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Wicked Problems and the Modern City

When we talk about uncomfortable, ill-defined problems, we’re actually revisiting an idea that’s been around for a few decades: the concept of a ‘Wicked Problem’[1].

Prof. Kees Dorst, of the University of Technology in Sydney, has made an academic pursuit out of examining problems that defy traditional solutions. His book “Frame Innovation” lays out four key traits that make a problem “wicked”[2]:

  1. It’s open or ill-defined, with fuzzy boundaries or none at all that make it difficult to say what is and is not part of the problem;
  2. It’s complex, having many different working parts, so that changing one thing automatically changes several other things;
  3. It’s dynamic: in a constant state of flux, so that by the time you’ve worked out a solution to a part of the problem, the problem itself has shifted enough to make the solution irrelevant;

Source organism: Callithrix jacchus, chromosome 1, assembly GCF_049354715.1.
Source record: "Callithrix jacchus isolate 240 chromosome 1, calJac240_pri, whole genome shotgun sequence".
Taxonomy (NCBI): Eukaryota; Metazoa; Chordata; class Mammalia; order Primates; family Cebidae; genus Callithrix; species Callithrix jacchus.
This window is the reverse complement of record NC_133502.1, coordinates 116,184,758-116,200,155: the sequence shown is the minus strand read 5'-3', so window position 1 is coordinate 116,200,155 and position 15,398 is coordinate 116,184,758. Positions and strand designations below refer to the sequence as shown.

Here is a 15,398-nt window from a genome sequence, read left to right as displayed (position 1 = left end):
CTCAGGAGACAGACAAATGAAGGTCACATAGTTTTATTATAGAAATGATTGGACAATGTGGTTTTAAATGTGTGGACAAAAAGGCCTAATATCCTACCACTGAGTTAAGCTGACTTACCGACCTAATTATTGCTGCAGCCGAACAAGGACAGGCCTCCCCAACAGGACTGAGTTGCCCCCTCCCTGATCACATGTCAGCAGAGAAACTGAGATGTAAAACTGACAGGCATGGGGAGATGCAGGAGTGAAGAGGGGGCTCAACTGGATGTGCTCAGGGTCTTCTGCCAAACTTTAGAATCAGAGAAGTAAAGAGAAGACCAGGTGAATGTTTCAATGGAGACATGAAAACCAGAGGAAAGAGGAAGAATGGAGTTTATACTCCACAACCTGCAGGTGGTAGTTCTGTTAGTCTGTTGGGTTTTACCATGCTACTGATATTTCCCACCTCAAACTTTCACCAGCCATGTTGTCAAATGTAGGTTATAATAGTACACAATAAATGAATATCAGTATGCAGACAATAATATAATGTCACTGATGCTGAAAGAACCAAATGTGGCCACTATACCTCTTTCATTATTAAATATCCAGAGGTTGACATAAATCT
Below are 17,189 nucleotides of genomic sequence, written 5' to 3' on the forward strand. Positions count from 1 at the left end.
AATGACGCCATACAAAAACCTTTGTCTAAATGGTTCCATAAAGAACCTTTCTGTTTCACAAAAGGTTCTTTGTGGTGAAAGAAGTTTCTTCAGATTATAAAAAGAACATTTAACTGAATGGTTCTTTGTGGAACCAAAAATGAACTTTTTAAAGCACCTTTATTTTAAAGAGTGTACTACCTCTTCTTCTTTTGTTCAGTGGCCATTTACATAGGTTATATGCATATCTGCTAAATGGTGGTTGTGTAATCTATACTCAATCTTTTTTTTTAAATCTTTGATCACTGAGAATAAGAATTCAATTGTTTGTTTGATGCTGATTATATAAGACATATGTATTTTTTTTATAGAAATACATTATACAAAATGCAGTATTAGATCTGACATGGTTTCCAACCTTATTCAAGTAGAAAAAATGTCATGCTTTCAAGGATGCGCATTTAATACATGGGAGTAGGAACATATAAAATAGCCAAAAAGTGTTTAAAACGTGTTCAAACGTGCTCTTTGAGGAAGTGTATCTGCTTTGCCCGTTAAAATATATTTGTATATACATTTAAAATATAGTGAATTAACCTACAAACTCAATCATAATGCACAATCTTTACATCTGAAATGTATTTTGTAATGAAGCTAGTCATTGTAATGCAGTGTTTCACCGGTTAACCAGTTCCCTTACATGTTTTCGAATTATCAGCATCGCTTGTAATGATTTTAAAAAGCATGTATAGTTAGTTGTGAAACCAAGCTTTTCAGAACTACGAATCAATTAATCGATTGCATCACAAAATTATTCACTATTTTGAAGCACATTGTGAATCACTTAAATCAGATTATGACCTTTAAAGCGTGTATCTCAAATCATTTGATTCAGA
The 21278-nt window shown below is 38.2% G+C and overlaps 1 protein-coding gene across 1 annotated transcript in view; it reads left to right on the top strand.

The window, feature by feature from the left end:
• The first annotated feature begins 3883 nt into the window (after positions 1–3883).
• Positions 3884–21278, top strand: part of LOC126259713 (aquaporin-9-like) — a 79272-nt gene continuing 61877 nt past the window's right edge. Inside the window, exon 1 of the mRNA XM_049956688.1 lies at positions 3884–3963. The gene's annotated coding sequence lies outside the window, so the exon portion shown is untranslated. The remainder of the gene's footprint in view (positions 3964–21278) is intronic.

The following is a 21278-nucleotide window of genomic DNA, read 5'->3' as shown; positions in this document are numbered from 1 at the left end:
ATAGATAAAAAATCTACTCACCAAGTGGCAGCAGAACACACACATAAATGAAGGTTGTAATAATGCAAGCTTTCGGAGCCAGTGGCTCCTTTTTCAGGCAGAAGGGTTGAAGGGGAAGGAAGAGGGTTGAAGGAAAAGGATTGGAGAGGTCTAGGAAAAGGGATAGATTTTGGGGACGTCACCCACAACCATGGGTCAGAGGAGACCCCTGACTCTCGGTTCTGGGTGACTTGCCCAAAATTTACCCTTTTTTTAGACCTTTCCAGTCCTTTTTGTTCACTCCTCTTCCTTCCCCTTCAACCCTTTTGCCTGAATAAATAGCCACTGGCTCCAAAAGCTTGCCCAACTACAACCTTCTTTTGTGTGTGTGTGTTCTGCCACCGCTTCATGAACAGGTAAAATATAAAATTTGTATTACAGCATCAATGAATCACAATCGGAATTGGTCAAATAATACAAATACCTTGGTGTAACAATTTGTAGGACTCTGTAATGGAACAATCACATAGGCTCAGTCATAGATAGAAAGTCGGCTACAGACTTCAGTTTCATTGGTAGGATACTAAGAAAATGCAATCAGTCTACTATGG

4. It’s networked: it affects and is affected by a number of different external elements (people, organisations, resources, etc.).

Traditional problem-solving methods are poorly suited to solve problems like these. The logic-oriented, one-piece-at-a-time methodology of management, business and engineering depends on clear definitions and boundaries. The mindset of service innovation — co-creation, integrated perspectives, constant iteration and prototyping — is much better suited to tackle wicked problems.

Over many years of trying to solve wicked problems, we’ve found one environment that generates them more than any other: cities. Urban environments, with their complex regulation, constant motion, and interacting power structures, are perfect incubators for wicked problems. They’re also the proving grounds where humanity is going to succeed or fail in its biggest challenges in the 21st century, and that makes them deserving of special attention.